I was with a drunk and lonely friend
who bore my name like sorrow on the tongue,
who said me slowly while I poured the wine,
who used the word ‘remember’ like a game,
and always, always, said the same thing twice,
and laughter splintered forth like spilling time,
and we with so much emptiness to fill
caught all of it, caught all of it, until.
(first pub. in Quoin, 1975)
THE HOUSE SQUEAKS
The hinge on the door lets out a sound:
fear with its secret, here again—
enters and seeks you out. Oh, friend,
fear with its secret—old and thin.
The hinge on the door lets out a sound.
CONJURING UP MEMORIES
Oh, broken childhood,
full of places and fears—
tears and forgotten
and who, and who,
are these others flowing past,
you who are so small
and must go where life leads,
all the ways toward the center
past the quick
you who promised them
forever: goodbye, goodbye,
and more goodbye.
Now you spiral back
and arrive where you are:
everywhere is here,
has always been here,
moment upon moment,
hour, and year—why grieve
for what you cannot know.
A seagull appears in your dreams,
and another, and another—
those old cries.
TURNS OF FATE
And we were young and bent on suicide, but friends
dissuaded us—took our hands and ran us along the
beaches—all summer, teasing the waves and watching
the white gulls come down among us—as if they were
tame. But these are lies, of course. I need your attention.
I need you to hold me from what might have been true
if I had known you. Is that why we had no faces—
only those white masks—stark and featureless so no
one would know us, though we cried to be known; is
that how we became anonymous? Where were you
then—my imaginary one—were you on your way to
important appointments—famous and aloof—could I
have touched you?
—Cezanne, c. 1867
My body is my foe.
It’s all I know.
In my dreams I am tall.
Some women like to call
me Lover, turn to me with eyes
indiscriminate of size.
I have a handsome face,
but, oh, what I would erase
of the sadness that it shows.
But that’s the way of it—I pose
for Cezanne, my painter, my friend
and we both pretend
equality of fame.
He, my painter—I his claim.
I fit the canvas like desire,
but love is something I must hire.
TOASTING YOUR HAPPINESS
In love again
so foolish in your second happiness
sitting close enough to touch
and laughing at every glance,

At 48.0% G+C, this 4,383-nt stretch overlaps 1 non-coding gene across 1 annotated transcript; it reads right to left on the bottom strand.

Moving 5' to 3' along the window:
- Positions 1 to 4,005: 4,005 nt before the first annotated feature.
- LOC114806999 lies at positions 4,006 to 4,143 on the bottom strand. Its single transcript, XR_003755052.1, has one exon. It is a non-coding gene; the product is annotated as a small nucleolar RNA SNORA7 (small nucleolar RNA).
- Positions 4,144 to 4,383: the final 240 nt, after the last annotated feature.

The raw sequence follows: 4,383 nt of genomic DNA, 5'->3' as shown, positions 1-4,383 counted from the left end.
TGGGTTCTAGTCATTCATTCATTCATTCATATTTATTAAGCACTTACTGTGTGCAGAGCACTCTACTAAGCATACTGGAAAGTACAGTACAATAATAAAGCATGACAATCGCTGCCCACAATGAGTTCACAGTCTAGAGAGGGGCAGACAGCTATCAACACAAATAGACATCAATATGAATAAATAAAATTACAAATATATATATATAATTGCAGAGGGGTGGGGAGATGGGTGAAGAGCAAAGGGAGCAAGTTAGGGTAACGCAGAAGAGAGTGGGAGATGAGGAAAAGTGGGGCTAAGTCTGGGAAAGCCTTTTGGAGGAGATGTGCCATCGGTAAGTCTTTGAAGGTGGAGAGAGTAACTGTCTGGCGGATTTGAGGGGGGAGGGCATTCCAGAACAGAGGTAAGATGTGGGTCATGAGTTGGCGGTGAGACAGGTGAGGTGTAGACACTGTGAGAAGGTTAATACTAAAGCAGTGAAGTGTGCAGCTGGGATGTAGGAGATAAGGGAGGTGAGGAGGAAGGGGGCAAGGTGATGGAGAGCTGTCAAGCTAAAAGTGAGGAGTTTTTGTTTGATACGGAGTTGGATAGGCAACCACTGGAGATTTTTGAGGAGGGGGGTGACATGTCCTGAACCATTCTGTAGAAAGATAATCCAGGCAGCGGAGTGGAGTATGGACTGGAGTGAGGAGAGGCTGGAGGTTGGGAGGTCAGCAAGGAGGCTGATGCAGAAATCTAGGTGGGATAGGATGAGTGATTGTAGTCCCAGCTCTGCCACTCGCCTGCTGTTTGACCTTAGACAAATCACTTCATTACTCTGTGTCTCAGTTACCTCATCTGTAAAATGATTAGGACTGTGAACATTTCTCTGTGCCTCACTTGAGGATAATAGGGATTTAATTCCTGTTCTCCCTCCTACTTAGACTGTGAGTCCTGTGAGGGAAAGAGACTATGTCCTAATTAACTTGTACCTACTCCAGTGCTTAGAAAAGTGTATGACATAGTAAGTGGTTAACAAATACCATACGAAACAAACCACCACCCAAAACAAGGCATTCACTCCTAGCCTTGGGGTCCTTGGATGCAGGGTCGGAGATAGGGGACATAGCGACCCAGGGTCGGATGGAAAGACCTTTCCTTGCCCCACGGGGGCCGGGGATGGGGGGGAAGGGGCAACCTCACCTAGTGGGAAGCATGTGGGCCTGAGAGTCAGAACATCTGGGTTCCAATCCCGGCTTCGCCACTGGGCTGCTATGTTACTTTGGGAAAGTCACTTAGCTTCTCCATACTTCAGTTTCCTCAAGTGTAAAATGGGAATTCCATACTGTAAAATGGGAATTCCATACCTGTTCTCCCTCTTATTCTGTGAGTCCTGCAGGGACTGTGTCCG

you bring your news to us,
We pour the wine to toast you . . .
You do not notice our loveless eyes
our smiles that hurt
our words that come
like finished marriages
the way we touch each lifted glass
except our own.
A FROZEN SONG FROM JANUARY
You are my rusty-eyed friend.
I will let you stay
while the winter quits looking for you.
I have one bottle of wine
and a deep safe floor where you can sleep.
If you ask me, I will read poems to you.
(Yes, I write poems…shyly and forever…)
What, you are tired?
You are still weeping?
You are sorry?
You are leaving?
FOR MY FRIEND OF THE RELUCTANCE
walk to me early
in tears and stories of love
i will hold them for you
till you are no longer cold
i know how you feel, i tell you,
(and i do)
oh walk with me
in the poetic rain of bad days
when love is no good
i will walk there too
our hair wet with defiance
with our not caring
how old is beauty?
one of us will ask
and the other will nave no answer
walk with me under the wine
i will cut the cheese
and separate the crackers
i know what to do
i know what is nourishment
i will make you strong
after you have gone
i will lie on the floor and
cry for your sadness
or for the sadness of the wine
or the rain
or whatever it is i think i remember
the appointment will be kept,
i tell myself,
and the room will come down and cover me
for i will be so tired
after all that healing
THE BETTER PART OF LOVE
Muse with me while we gather light for a poem.
We will read it later—
tell each other what it means,
then reminisce awhile,
compare amazements—how much our lives
how many years
we’ve known each other,
while we confess,
let down the burden of our cares
to hold each other’s dark—
find some new/old words
to fill our many silences with explication,
whichever is needed.
Old friend, as close and separate as we are,
I muse these thoughts for you
from this old, well-worn and reliable, loving heart.
I honor the old cat
who wants to sleep on my chair . . .
who wants to be
where she wants to be . . .
I allow her
(first pub. in Poetry Now, 1997)